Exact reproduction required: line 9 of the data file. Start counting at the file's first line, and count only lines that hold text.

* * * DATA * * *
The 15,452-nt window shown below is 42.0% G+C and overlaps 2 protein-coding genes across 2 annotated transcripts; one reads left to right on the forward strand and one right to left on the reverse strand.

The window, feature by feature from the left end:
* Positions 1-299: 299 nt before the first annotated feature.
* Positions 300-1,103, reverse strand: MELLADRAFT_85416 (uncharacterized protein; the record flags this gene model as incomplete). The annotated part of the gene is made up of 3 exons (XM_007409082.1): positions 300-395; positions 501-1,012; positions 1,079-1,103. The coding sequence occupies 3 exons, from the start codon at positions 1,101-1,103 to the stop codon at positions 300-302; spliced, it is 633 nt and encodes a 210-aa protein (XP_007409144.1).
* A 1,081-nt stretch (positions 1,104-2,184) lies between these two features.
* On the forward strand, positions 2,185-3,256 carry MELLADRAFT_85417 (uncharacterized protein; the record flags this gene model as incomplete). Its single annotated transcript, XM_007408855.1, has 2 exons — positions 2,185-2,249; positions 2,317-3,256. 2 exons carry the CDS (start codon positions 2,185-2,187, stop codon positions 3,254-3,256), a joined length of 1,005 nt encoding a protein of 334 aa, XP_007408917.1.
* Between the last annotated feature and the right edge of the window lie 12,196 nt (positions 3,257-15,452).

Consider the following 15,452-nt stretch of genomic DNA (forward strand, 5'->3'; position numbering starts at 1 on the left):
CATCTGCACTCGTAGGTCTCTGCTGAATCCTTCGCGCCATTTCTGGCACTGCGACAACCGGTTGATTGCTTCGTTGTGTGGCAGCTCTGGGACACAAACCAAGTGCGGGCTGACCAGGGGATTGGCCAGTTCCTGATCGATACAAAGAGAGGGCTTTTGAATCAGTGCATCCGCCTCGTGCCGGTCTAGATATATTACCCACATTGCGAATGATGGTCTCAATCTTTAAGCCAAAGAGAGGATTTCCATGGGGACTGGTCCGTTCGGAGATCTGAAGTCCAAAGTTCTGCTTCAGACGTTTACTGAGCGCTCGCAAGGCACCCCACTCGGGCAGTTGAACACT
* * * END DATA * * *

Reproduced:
CATCTGCACTCGTAGGTCTCTGCTGAATCCTTCGCGCCATTTCTGGCACTGCGACAACCGGTTGATTGCTTCGTTGTGTGGCAGCTCTGGGACACAAACCAAGTGCGGGCTGACCAGGGGATTGGCCAGTTCCTGATCGATACAAAGAGAGGGCTTTTGAATCAGTGCATCCGCCTCGTGCCGGTCTAGATATATTACCCACATTGCGAATGATGGTCTCAATCTTTAAGCCAAAGAGAGGATTTCCATGGGGACTGGTCCGTTCGGAGATCTGAAGTCCAAAGTTCTGCTTCAGACGTTTACTGAGCGCTCGCAAGGCACCCCACTCGGGCAGTTGAACACT